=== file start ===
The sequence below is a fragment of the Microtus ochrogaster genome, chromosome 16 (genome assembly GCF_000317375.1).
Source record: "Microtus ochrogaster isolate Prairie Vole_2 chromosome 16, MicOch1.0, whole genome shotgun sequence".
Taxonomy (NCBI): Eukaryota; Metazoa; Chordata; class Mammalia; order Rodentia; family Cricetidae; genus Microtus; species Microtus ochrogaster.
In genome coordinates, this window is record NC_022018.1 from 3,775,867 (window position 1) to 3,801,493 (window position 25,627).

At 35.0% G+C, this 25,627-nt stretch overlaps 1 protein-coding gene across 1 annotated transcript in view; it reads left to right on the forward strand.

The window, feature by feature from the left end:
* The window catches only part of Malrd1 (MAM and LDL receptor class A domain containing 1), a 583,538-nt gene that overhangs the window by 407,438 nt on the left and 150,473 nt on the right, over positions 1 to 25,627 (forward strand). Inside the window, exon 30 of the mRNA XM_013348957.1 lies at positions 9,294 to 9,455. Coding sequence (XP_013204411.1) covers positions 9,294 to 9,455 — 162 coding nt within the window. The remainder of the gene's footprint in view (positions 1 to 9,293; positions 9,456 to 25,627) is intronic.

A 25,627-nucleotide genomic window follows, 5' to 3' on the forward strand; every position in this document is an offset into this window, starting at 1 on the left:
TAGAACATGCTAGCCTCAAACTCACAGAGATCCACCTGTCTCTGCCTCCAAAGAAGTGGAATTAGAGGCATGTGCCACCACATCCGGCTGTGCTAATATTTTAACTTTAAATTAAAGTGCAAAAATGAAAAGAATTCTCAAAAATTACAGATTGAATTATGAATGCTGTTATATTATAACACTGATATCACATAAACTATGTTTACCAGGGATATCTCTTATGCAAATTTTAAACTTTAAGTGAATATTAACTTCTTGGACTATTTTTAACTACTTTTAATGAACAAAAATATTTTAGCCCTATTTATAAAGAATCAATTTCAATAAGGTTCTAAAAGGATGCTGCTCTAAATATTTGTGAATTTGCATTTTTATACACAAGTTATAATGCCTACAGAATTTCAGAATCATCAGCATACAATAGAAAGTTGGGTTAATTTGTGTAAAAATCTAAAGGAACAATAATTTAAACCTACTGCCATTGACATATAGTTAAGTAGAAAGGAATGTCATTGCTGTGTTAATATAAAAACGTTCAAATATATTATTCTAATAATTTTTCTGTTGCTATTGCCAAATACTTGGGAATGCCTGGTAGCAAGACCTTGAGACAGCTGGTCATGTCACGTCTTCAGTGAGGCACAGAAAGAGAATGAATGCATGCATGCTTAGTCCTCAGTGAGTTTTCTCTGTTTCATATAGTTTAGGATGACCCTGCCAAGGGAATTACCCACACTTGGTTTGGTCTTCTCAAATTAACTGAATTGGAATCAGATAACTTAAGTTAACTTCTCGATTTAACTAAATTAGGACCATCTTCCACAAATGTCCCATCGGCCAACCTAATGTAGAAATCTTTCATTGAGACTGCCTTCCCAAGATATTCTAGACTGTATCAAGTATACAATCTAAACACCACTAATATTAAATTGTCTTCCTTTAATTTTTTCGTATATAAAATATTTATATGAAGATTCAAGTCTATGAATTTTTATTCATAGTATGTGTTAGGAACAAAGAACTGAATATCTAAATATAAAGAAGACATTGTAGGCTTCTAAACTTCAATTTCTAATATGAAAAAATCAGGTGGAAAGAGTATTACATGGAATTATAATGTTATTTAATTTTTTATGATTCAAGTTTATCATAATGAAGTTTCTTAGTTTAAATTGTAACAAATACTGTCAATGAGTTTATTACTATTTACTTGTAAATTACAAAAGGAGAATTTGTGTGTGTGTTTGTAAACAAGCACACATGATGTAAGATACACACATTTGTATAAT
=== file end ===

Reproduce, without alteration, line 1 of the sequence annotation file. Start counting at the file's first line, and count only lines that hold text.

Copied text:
The sequence below is a fragment of the Microtus ochrogaster genome, chromosome 16 (genome assembly GCF_000317375.1).